Path Forward: World Bank Head Sees Recession Likely as Economic Woes Mount

U.S. Chamber President and CEO Suzanne P. Clark met with World Bank President David Malpass to discuss global economic challenges and the looming threat of a recession.


Air Date: May 25, 2022

Moderator: Suzanne P. Clark, President and CEO, U.S. Chamber of Commerce

Featured Guests: David Malpass, President, World Bank Group

In this week’s Path Forward event, U.S. Chamber President and CEO Suzanne P. Clark met with World Bank Group President David Malpass to discuss the global economy, inflation, and supply chain issues.

Path Forward, a U.S. Chamber of Commerce Foundation event series, helps business and community leaders find the answers they need to navigate a post-pandemic world.

Inflation, War, and Energy Constraints: Multiple Headwinds Hit Global Economy at Once

Clark started the discussion by pointing out the many economic challenges that are occurring at the same time.

“Russia’s brazen and unprovoked war in Ukraine has cost thousands of innocent lives, sparked an international energy crisis, and raised the specter of a global food crisis,” Clark said. “From record-high inflation to supply chain bottlenecks, worker shortages and more, the uncertainty and instability facing businesses has only increased in recent months.”

Malpass said that although future economic performance is notoriously hard to predict, all these headwinds are adding up.

“It’s hard right now to see how we avoid a recession,” he said.

Energy Prices, Inflation, and COVID Lockdowns Have Outsize Impact on Developing Countries

Higher energy prices, inflation, and COVID lockdowns in China are combining to have a huge impact on developing nations, some of which were vulnerable even before the pandemic began, Malpass said.

“We’ve been worried about the increasing fragility in the world,” Malpass said. “If you say people on the lower-income scale are going to have less access to vaccines, to capital, to fertilizers, to food…That adds to fragility, it’s inequality that’s been growing even prior to COVID.”

In response to the COVID pandemic, the World Bank Group deployed more than $157 billion to alleviate health, economic, and social impacts from the virus in developing nations over a 15-month period in 2020-2021. This is the largest crisis response for any such period in the Group’s history.

Still, much more needs to be done as many developing countries struggle with the overlapping and compounding challenges of rising inflation, higher energy prices, and supply chain constraints. This economic turbulence, in turn, can create political instability.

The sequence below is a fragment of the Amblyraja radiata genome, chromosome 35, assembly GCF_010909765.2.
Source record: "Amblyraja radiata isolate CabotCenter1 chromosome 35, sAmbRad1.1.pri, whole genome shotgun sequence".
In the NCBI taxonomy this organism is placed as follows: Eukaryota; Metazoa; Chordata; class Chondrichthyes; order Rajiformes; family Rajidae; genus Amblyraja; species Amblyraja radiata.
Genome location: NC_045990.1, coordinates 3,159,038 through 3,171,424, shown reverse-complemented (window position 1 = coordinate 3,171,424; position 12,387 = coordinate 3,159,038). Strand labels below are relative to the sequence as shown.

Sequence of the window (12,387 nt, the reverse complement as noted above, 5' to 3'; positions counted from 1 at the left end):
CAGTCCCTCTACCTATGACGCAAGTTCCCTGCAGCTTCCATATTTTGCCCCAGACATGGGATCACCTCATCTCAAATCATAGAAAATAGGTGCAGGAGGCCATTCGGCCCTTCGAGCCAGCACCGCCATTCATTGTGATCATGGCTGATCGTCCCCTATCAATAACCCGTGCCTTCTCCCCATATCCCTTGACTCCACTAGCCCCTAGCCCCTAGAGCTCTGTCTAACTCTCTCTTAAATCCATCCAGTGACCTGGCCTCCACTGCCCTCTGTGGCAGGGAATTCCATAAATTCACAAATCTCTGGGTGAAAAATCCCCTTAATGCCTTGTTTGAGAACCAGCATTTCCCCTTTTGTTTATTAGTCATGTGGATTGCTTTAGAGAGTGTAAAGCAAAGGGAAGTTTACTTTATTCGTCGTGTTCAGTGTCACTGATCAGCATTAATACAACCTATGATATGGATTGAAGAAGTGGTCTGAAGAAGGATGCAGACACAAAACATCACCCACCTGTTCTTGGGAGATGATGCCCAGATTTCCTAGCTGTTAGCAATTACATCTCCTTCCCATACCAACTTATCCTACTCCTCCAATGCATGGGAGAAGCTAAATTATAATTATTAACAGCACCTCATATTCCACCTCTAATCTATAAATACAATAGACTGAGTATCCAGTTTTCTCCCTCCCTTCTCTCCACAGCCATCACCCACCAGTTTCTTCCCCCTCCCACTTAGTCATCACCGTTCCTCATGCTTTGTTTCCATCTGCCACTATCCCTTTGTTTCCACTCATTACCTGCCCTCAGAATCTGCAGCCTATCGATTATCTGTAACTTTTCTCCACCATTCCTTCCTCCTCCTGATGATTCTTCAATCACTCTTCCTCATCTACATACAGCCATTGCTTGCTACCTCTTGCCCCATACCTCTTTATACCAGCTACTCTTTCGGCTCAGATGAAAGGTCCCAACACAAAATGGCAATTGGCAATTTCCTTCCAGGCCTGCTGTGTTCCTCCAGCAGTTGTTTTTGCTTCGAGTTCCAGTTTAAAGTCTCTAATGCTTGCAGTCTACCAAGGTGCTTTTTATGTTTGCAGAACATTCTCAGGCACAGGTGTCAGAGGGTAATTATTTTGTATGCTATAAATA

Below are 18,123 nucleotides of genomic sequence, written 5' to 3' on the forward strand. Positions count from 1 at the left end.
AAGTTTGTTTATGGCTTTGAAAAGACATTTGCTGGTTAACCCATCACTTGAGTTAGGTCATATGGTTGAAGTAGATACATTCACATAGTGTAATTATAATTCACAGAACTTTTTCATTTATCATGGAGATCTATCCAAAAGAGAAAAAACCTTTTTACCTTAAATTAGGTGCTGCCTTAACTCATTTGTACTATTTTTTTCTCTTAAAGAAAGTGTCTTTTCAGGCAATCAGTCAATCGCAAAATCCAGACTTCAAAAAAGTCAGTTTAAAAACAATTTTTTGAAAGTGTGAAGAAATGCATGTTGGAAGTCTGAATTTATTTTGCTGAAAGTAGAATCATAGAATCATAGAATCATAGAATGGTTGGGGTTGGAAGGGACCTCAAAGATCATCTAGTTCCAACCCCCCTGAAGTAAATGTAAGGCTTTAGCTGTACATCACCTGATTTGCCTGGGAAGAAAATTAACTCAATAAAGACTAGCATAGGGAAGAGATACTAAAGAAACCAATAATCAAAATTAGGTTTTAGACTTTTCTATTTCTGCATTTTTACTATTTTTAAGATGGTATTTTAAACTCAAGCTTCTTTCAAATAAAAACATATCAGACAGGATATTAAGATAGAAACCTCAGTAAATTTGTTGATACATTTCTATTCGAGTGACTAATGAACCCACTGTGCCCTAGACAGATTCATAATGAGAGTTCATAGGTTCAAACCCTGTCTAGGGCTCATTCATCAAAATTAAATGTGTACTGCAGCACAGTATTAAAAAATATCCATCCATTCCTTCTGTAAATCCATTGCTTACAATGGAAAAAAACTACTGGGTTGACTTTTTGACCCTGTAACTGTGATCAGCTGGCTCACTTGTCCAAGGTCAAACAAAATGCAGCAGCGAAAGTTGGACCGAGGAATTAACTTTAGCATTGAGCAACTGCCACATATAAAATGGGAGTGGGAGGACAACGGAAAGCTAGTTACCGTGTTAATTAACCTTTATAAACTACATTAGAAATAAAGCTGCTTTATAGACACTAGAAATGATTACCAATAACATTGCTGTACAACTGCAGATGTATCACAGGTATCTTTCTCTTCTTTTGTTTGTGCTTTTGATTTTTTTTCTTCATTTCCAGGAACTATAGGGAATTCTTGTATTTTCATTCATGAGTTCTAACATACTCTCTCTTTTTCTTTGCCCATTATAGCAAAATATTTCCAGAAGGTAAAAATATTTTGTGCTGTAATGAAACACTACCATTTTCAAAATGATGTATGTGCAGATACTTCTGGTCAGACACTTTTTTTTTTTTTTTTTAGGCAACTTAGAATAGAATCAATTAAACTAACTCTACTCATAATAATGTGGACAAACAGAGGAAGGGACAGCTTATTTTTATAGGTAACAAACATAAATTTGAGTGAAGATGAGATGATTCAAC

“The inflation starts up. That, patently, is harmful to the poor: They are more dependent on food, on fixed incomes, or low incomes. As prices go up, they are left out,” Malpass said. “We have inequality deepening and that goes directly into populism and fragility — which are big concerns.”

What Governments and Businesses Can Do

Malpass said that governments can help in two ways. First, they must use all available policy options to combat rising inflation.

“It’s going to be important that the fiscal and monetary authorities use all their available tools to help bring down inflation, rather than adding to it,” he said.

Second, it’s crucial to increase the supply of goods and energy where possible.

“One constructive thing that could be done is to increase supply, recognizing that Russian supply has been reduced,” Malpass said. “That means actually having concrete announcements by governments, by countries, by companies, of supply increase…Unfortunately, there hasn’t been much of that going on.”

Finally, Malpass said it would be vital — when the time is right and the situation is more stable — for the international community to help rebuild Ukraine.

“Ukraine will need construction of schools, hospitals, roads, bridges, railroads. All of that will take time and a lot of money,” Malpass said. “World Bank can help in the design and management of those and then bringing together the funding from the global community.”